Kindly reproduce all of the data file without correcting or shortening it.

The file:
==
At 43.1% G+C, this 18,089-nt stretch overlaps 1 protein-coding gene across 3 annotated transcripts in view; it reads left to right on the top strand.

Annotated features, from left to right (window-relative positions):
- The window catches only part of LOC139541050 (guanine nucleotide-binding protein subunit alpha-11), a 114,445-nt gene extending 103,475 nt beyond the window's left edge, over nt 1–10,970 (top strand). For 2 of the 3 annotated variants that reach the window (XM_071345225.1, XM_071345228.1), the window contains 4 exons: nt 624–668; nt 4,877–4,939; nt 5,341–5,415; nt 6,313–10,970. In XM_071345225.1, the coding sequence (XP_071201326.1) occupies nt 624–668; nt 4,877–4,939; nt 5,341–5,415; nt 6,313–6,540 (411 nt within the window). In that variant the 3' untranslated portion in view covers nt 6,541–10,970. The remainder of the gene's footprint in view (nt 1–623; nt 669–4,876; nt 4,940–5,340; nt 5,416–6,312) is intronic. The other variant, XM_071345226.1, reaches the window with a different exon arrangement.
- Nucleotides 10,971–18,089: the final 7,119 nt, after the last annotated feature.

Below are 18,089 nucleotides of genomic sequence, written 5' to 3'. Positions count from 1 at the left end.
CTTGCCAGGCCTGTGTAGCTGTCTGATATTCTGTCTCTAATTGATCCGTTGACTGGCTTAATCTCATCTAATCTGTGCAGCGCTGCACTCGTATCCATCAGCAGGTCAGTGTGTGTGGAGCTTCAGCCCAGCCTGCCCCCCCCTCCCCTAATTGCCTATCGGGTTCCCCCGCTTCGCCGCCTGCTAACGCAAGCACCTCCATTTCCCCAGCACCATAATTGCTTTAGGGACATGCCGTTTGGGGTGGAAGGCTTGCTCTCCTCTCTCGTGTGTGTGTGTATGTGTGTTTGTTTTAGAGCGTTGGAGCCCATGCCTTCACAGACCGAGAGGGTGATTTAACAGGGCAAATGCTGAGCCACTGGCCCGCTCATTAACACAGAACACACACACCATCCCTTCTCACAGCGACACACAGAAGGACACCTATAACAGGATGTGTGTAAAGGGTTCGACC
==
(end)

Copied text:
At 43.1% G+C, this 18,089-nt stretch overlaps 1 protein-coding gene across 3 annotated transcripts in view; it reads left to right on the top strand.

Annotated features, from left to right (window-relative positions):
- The window catches only part of LOC139541050 (guanine nucleotide-binding protein subunit alpha-11), a 114,445-nt gene extending 103,475 nt beyond the window's left edge, over nt 1–10,970 (top strand). For 2 of the 3 annotated variants that reach the window (XM_071345225.1, XM_071345228.1), the window contains 4 exons: nt 624–668; nt 4,877–4,939; nt 5,341–5,415; nt 6,313–10,970. In XM_071345225.1, the coding sequence (XP_071201326.1) occupies nt 624–668; nt 4,877–4,939; nt 5,341–5,415; nt 6,313–6,540 (411 nt within the window). In that variant the 3' untranslated portion in view covers nt 6,541–10,970. The remainder of the gene's footprint in view (nt 1–623; nt 669–4,876; nt 4,940–5,340; nt 5,416–6,312) is intronic. The other variant, XM_071345226.1, reaches the window with a different exon arrangement.
- Nucleotides 10,971–18,089: the final 7,119 nt, after the last annotated feature.

Below are 18,089 nucleotides of genomic sequence, written 5' to 3'. Positions count from 1 at the left end.
CTTGCCAGGCCTGTGTAGCTGTCTGATATTCTGTCTCTAATTGATCCGTTGACTGGCTTAATCTCATCTAATCTGTGCAGCGCTGCACTCGTATCCATCAGCAGGTCAGTGTGTGTGGAGCTTCAGCCCAGCCTGCCCCCCCCTCCCCTAATTGCCTATCGGGTTCCCCCGCTTCGCCGCCTGCTAACGCAAGCACCTCCATTTCCCCAGCACCATAATTGCTTTAGGGACATGCCGTTTGGGGTGGAAGGCTTGCTCTCCTCTCTCGTGTGTGTGTGTATGTGTGTTTGTTTTAGAGCGTTGGAGCCCATGCCTTCACAGACCGAGAGGGTGATTTAACAGGGCAAATGCTGAGCCACTGGCCCGCTCATTAACACAGAACACACACACCATCCCTTCTCACAGCGACACACAGAAGGACACCTATAACAGGATGTGTGTAAAGGGTTCGACC